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Factors Not Worried by Ongoing Wall Street Jitters

With credit tightening and a possible crunch ahead, the one thing that is certain is that factors are confident they can weather the economic storm.

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The New York Stock Exchange.

Photo By WWD Staff

With credit tightening and a possible crunch ahead, the one thing that is certain is that factors are confident they can weather the economic storm.

A roundtable hosted by WWD last month with West Coast factors provided insight on how retailers and vendors can survive this uncertain environment. The panelists included: Ronald Garber, senior vice president and portfolio manager at First Capital; Ron Vanek, executive vice president and Western regional manager at GMAC Commercial Finance; Mitchell Cohen, senior vice president and regional manager of commercial services at CIT Commercial Finance; David Reza, senior vice president of the Western Region at Milberg Factors; Jeff Enoch, vice president at Rosenthal & Rosenthal; Kevin Sullivan, executive vice president and Western Region manager of Wells Fargo Century, and Kenneth Wengrod, president of FTC Commercial Corp.

"Some [of our clients] have been able to continuously grow and are pretty optimistic; other guys are getting squeezed not only on the sales side, but also on the margin side. For them it's a recession, for the other guys it's just a downturn," Vanek said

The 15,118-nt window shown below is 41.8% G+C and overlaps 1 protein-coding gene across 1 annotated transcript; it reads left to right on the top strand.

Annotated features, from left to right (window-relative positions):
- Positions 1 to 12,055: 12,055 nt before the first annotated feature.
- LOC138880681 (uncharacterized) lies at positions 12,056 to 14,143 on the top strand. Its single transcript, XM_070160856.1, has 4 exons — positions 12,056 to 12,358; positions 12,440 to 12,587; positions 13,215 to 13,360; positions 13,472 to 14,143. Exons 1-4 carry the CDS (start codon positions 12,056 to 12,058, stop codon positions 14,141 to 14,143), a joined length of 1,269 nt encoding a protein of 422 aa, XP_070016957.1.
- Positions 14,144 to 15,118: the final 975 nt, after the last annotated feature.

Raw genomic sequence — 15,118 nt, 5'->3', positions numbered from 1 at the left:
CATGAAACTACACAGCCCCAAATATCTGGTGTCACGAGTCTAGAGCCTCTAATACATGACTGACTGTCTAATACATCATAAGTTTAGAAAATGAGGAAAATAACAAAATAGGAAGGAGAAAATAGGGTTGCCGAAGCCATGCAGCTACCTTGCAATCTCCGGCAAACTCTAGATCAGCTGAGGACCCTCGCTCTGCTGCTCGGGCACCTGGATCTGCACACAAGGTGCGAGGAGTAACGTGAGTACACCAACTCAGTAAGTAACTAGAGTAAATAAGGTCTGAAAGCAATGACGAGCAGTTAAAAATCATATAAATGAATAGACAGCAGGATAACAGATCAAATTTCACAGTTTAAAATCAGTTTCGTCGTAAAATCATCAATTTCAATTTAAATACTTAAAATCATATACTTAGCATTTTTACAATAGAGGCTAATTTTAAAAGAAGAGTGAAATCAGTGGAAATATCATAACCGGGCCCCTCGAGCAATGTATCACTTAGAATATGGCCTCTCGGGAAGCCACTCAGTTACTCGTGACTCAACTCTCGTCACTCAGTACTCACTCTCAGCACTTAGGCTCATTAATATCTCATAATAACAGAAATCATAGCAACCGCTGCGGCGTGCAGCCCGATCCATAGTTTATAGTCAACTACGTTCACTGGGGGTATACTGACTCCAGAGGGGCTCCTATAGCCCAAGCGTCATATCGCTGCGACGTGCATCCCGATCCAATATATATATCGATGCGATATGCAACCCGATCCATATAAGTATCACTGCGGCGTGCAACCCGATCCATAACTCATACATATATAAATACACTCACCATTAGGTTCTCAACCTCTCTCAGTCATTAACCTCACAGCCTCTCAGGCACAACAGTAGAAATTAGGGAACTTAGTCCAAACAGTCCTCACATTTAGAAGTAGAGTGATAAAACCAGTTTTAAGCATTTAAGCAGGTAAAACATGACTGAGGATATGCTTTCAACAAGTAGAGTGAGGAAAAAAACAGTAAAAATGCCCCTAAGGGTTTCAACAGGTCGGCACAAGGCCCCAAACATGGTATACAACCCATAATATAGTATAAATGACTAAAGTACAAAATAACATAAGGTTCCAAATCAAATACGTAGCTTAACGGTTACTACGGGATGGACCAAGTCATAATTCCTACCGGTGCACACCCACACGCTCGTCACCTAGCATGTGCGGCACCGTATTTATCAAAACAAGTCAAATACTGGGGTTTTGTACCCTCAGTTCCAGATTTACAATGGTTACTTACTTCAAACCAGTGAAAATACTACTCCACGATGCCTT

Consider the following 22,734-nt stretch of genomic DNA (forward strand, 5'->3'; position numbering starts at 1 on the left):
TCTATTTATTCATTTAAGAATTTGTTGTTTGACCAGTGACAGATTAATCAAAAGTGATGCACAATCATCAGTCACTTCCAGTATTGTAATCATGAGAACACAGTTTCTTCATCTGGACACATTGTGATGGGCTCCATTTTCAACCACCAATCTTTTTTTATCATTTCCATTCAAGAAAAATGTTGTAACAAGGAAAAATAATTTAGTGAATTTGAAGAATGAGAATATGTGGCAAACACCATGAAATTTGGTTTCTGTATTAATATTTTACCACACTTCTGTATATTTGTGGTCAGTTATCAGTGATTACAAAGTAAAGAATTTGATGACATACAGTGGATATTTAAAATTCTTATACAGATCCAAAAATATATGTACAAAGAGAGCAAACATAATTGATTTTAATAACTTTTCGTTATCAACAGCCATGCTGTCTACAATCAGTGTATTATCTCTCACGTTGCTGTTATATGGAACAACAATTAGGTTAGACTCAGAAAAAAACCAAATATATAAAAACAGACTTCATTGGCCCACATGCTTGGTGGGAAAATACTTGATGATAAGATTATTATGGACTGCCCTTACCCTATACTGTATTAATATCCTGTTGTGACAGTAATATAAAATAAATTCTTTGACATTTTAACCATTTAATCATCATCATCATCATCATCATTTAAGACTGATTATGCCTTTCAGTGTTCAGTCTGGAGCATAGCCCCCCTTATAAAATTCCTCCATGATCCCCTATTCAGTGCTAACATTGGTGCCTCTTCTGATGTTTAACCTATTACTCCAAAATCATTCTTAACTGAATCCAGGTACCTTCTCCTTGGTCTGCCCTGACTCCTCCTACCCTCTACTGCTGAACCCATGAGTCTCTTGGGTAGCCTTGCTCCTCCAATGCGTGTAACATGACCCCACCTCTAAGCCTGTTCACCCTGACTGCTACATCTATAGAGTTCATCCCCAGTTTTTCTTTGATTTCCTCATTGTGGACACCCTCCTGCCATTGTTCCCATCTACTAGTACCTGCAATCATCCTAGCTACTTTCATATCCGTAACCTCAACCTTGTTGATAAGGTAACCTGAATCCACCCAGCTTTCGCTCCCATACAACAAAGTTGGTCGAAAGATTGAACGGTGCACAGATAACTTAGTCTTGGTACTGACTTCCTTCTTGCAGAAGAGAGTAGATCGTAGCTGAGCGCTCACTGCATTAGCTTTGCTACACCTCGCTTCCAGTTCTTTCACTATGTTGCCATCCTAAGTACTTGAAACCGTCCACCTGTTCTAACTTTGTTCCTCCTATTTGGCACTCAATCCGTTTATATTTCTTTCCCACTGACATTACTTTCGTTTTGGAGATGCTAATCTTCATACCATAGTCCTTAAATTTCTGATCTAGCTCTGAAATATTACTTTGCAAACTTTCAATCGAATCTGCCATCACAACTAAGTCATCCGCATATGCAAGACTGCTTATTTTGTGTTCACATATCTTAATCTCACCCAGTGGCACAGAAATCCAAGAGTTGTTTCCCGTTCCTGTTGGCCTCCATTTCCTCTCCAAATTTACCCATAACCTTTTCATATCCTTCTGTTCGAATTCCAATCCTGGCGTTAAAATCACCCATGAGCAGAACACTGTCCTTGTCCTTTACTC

"We are probably already at the beginning of a recession, although this may not be confirmed until we are right smack in the middle of it," Enoch said. "We have experienced an unprecedented credit bubble in the United States and other industrialized nations, and now that the bubble has burst, it is going to take some time for it to deflate."

Enoch predicted the housing downturn, weakening dollar, rising health care costs and massive trade and budget deficits won't let up until the beginning of 2009.

While the majority of the panel said the country is at the brink or beginning stages of a recession, Wengrod believes we are only in a "soft economy" based upon the Conference Board's positive consumer spending numbers and growth in exports. He said if a company identifies and delivers innovative product, consumers will spend. "I don't think we are in a so-called doomsday environment right now."

Since 1942, the average recession has lasted between eight and 16 months with an average of 13 months, Garber noted. "But what I think is more significant is the United States is leading the world in where the economy is heading. We probably will be the first to enter into the recession and the rest of the world will go in later and will come out after us. This means even when we start recouping, our growth potential will be moderated because obviously we depend on the economic activity of what the rest of the world is doing," he said.
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